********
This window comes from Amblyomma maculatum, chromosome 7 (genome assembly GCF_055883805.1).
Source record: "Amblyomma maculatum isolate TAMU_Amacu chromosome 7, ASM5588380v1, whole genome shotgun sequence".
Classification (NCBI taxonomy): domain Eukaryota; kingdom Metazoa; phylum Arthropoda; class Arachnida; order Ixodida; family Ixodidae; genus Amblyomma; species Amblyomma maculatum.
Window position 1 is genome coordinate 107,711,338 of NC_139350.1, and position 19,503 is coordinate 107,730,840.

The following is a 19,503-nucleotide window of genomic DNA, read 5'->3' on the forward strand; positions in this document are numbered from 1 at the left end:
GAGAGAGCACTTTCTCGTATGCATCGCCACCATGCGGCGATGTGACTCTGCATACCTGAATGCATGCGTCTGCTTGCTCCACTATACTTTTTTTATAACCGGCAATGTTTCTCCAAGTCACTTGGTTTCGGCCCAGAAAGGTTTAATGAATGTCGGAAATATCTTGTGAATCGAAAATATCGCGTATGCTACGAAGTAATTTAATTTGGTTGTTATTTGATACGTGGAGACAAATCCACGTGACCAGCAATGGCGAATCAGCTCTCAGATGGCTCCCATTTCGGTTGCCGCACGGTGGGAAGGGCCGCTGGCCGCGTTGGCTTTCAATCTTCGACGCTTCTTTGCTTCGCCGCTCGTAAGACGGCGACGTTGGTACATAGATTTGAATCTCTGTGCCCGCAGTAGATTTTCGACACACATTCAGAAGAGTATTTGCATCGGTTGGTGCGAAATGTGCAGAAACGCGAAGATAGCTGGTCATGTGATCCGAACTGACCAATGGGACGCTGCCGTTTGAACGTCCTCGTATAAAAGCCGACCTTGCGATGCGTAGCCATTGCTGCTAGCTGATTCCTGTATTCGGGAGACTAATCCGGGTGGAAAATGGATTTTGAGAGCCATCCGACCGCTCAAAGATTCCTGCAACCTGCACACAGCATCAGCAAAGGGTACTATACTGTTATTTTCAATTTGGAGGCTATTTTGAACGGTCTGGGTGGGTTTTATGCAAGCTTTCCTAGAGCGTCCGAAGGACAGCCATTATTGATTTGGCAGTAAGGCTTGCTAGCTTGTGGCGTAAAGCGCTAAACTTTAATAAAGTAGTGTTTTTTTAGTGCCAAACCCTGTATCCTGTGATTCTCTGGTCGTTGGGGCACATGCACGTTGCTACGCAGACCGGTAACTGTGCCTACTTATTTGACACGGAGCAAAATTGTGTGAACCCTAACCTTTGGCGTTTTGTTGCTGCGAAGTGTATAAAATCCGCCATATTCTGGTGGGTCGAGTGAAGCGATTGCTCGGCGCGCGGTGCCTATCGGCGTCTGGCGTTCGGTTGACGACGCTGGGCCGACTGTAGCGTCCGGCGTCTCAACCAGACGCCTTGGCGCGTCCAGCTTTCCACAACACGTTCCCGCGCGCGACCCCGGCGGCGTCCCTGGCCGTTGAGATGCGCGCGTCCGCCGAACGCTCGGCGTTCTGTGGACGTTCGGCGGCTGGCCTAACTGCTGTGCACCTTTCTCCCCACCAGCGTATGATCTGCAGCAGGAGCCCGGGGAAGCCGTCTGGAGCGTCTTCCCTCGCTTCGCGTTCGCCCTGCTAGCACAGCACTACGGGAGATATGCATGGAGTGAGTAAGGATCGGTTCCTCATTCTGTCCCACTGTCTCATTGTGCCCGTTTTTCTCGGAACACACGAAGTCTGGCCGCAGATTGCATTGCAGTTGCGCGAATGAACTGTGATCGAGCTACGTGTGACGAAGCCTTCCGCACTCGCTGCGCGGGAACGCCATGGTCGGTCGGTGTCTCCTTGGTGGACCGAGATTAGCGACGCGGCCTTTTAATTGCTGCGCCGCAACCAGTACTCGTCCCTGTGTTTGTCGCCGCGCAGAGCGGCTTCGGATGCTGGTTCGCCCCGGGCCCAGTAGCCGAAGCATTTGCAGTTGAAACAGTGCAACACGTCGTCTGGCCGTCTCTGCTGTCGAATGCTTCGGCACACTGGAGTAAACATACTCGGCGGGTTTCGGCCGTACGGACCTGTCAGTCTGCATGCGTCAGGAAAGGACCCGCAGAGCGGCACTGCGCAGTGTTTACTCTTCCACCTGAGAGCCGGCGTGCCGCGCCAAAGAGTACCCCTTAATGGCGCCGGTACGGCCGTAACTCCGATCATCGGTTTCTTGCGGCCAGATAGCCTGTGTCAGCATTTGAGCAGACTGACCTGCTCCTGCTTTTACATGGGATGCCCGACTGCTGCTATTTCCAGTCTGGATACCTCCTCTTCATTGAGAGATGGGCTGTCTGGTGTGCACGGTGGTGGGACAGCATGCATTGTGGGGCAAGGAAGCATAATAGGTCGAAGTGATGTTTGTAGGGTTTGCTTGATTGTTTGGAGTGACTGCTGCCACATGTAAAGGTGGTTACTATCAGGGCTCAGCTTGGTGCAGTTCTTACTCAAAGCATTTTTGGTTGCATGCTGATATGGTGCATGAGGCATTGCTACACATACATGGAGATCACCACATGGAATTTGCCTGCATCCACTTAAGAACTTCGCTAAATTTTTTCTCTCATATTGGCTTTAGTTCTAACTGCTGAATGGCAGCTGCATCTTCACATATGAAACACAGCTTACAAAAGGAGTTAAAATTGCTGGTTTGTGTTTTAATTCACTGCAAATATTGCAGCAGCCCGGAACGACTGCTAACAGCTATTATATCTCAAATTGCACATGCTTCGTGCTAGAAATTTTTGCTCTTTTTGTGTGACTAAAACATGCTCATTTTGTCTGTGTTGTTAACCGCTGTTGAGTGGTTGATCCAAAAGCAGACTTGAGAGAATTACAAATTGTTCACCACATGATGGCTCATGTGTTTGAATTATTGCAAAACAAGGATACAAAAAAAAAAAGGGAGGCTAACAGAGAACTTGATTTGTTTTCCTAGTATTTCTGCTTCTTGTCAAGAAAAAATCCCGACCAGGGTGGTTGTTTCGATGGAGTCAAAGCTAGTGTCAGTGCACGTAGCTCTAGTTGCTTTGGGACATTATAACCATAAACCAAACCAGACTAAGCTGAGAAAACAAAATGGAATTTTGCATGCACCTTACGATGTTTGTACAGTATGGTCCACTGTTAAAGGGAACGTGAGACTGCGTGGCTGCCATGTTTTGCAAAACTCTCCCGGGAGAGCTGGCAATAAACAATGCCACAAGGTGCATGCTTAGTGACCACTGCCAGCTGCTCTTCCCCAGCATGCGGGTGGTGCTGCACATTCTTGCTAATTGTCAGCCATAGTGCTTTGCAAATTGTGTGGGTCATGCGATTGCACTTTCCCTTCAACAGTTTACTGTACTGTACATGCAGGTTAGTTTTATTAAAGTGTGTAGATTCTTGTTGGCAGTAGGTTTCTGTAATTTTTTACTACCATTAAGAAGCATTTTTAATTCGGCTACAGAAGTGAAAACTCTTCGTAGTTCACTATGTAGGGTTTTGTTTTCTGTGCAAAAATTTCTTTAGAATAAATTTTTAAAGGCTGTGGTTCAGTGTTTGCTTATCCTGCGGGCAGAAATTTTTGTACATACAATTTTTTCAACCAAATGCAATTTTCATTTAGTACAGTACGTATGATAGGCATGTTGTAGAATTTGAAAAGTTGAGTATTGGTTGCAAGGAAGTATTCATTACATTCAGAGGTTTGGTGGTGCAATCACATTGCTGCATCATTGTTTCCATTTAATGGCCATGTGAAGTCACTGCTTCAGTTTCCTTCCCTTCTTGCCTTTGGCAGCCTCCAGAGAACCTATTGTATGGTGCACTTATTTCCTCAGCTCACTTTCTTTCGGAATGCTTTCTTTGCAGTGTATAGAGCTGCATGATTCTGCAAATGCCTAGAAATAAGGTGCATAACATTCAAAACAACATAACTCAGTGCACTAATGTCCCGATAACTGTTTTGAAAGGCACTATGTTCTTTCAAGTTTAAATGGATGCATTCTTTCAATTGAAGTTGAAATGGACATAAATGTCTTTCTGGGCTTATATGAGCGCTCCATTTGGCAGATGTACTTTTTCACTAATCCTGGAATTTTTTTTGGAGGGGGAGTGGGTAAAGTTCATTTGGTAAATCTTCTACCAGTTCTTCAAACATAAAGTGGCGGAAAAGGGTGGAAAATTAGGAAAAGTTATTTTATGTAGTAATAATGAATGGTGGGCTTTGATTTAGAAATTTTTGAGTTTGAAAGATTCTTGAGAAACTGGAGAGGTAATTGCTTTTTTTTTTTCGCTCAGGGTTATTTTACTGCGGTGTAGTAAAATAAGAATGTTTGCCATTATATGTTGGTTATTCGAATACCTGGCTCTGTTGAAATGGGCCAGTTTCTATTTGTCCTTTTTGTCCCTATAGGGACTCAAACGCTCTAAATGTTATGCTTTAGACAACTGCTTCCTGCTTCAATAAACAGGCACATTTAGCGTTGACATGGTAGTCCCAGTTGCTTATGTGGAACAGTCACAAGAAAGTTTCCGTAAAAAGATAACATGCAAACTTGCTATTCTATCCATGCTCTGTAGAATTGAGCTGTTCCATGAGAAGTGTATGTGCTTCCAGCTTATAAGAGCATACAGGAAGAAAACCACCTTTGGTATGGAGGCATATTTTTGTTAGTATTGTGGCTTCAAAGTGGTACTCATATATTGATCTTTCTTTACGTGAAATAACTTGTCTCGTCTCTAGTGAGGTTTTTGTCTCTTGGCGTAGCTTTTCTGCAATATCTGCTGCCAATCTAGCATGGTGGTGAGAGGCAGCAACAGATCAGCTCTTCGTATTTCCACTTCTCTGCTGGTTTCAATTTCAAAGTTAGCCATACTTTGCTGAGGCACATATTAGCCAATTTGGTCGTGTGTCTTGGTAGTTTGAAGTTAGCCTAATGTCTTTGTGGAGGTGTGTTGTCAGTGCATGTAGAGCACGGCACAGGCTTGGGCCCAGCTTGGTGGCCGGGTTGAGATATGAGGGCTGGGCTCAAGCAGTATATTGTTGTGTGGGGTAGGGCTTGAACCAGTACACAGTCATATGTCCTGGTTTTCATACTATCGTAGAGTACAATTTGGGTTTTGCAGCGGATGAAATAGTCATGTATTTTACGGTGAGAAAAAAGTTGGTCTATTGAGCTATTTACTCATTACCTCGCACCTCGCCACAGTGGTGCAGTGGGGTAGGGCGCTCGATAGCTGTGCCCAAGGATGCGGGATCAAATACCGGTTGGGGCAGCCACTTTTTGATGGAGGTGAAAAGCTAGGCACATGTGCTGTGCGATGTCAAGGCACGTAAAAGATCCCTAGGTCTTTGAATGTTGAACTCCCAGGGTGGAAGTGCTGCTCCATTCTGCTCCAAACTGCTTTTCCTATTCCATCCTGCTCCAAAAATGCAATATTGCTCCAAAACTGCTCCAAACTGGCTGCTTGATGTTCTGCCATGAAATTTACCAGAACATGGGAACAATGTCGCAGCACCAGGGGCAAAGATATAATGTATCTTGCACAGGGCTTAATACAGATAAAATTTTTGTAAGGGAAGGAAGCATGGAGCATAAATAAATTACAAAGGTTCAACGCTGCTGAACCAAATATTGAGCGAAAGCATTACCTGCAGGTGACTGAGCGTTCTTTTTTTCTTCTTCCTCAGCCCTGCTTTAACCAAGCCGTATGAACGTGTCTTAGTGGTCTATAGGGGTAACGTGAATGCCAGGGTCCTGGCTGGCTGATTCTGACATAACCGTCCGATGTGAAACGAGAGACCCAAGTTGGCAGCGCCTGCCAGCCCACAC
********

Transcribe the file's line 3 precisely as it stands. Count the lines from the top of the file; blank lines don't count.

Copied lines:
Classification (NCBI taxonomy): domain Eukaryota; kingdom Metazoa; phylum Arthropoda; class Arachnida; order Ixodida; family Ixodidae; genus Amblyomma; species Amblyomma maculatum.